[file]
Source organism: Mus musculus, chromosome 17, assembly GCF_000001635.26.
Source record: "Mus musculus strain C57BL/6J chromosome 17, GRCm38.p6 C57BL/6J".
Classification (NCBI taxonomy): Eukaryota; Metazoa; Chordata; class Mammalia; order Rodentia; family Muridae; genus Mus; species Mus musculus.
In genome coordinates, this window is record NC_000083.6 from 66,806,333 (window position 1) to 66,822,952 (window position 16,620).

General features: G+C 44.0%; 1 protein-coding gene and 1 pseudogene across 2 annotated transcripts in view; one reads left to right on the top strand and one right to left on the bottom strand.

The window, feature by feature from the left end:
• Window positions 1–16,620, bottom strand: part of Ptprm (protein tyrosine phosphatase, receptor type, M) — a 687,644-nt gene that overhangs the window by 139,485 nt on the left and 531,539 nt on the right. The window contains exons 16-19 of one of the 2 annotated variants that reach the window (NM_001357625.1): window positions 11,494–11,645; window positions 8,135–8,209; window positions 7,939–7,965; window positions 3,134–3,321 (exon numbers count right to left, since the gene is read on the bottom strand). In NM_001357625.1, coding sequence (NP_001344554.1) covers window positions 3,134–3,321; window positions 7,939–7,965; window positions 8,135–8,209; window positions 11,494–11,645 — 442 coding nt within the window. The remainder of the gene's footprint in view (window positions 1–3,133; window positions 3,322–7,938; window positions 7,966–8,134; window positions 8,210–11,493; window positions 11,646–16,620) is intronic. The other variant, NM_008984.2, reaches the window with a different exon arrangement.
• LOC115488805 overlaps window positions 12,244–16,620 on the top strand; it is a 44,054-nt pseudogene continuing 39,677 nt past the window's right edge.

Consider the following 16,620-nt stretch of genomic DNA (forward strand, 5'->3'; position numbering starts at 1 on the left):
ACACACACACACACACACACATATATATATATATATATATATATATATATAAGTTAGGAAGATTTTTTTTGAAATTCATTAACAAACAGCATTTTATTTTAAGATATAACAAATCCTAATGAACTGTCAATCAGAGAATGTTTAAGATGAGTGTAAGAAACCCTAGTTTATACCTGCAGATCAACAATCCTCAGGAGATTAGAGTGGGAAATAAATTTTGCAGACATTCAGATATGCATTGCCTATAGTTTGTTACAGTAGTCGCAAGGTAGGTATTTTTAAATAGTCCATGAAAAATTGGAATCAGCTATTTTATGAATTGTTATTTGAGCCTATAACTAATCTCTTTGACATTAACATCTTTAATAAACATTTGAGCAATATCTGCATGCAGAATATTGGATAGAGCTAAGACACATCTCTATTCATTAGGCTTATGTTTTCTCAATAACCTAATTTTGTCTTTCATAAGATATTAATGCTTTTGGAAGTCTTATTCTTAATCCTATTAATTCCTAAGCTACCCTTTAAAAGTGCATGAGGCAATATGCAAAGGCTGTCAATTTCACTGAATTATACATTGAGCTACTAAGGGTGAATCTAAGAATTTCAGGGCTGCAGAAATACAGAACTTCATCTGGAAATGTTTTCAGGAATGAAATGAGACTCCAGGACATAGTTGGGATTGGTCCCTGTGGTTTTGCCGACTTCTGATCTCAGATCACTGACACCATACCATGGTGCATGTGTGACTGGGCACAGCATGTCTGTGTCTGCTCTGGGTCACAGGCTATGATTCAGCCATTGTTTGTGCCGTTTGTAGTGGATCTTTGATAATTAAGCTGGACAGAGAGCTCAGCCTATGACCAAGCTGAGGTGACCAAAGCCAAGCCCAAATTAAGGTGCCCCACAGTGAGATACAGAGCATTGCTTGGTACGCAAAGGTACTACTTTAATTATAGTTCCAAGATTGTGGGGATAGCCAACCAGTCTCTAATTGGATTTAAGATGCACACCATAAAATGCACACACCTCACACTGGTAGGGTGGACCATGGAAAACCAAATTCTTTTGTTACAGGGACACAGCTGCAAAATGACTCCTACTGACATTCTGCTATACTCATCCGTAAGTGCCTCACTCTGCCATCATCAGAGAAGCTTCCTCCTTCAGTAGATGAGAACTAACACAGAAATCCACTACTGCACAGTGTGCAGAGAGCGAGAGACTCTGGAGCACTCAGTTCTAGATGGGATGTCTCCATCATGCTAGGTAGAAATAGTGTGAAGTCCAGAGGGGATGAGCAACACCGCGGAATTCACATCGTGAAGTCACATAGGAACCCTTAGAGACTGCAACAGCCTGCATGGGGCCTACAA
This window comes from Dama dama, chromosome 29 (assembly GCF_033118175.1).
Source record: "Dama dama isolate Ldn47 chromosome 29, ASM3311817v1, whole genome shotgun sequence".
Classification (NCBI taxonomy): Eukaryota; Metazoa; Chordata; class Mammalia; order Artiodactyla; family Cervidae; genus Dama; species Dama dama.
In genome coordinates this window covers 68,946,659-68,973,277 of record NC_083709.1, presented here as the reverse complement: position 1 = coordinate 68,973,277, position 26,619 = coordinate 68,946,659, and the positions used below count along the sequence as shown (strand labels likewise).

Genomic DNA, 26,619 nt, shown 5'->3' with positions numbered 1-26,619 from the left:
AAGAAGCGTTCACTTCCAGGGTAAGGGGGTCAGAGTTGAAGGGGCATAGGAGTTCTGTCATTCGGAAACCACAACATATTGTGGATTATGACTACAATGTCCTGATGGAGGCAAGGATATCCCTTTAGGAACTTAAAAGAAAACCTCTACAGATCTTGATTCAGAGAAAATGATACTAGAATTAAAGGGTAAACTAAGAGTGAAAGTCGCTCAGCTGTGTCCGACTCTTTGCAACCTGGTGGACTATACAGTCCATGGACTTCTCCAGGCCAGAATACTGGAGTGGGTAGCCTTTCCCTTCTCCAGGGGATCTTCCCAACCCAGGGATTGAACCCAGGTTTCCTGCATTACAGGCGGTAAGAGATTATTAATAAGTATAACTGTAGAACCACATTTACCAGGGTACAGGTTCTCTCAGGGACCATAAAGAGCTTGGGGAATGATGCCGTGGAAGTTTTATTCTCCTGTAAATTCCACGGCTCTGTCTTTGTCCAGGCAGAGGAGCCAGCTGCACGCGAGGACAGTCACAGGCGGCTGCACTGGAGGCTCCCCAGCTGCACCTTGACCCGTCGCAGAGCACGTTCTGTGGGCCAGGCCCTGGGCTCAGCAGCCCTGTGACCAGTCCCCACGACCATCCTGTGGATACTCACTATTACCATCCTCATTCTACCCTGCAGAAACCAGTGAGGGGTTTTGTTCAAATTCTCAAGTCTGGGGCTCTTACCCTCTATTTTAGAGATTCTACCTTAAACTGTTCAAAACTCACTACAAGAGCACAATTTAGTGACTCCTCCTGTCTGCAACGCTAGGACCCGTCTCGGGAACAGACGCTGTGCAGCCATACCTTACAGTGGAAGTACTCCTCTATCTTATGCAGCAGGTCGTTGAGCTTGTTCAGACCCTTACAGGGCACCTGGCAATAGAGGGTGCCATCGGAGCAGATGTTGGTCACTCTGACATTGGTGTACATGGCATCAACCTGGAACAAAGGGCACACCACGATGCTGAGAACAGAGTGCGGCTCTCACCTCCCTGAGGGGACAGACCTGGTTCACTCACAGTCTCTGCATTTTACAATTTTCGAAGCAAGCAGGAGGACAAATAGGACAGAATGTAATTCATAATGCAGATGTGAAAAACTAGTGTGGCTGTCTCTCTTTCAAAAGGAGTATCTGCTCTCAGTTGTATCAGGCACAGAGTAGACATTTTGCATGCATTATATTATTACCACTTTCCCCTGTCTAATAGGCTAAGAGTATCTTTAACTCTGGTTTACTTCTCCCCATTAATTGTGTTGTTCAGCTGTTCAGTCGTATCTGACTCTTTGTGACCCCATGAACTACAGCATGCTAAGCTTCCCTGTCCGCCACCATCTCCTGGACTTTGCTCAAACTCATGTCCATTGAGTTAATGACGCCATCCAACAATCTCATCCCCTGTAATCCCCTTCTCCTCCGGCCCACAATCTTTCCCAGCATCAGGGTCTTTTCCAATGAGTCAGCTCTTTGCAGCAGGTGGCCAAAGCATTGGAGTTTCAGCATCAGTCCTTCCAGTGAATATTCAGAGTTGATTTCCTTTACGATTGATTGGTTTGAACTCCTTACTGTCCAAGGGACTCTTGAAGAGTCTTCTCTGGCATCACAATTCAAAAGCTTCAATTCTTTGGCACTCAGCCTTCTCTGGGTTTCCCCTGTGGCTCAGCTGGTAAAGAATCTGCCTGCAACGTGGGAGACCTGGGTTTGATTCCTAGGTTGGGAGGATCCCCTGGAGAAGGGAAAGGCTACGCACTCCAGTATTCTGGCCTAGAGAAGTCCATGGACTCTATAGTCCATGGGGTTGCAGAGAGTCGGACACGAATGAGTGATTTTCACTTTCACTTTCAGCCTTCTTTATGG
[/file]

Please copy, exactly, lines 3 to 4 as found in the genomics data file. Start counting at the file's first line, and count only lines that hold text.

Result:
Classification (NCBI taxonomy): Eukaryota; Metazoa; Chordata; class Mammalia; order Rodentia; family Muridae; genus Mus; species Mus musculus.
In genome coordinates, this window is record NC_000083.6 from 66,806,333 (window position 1) to 66,822,952 (window position 16,620).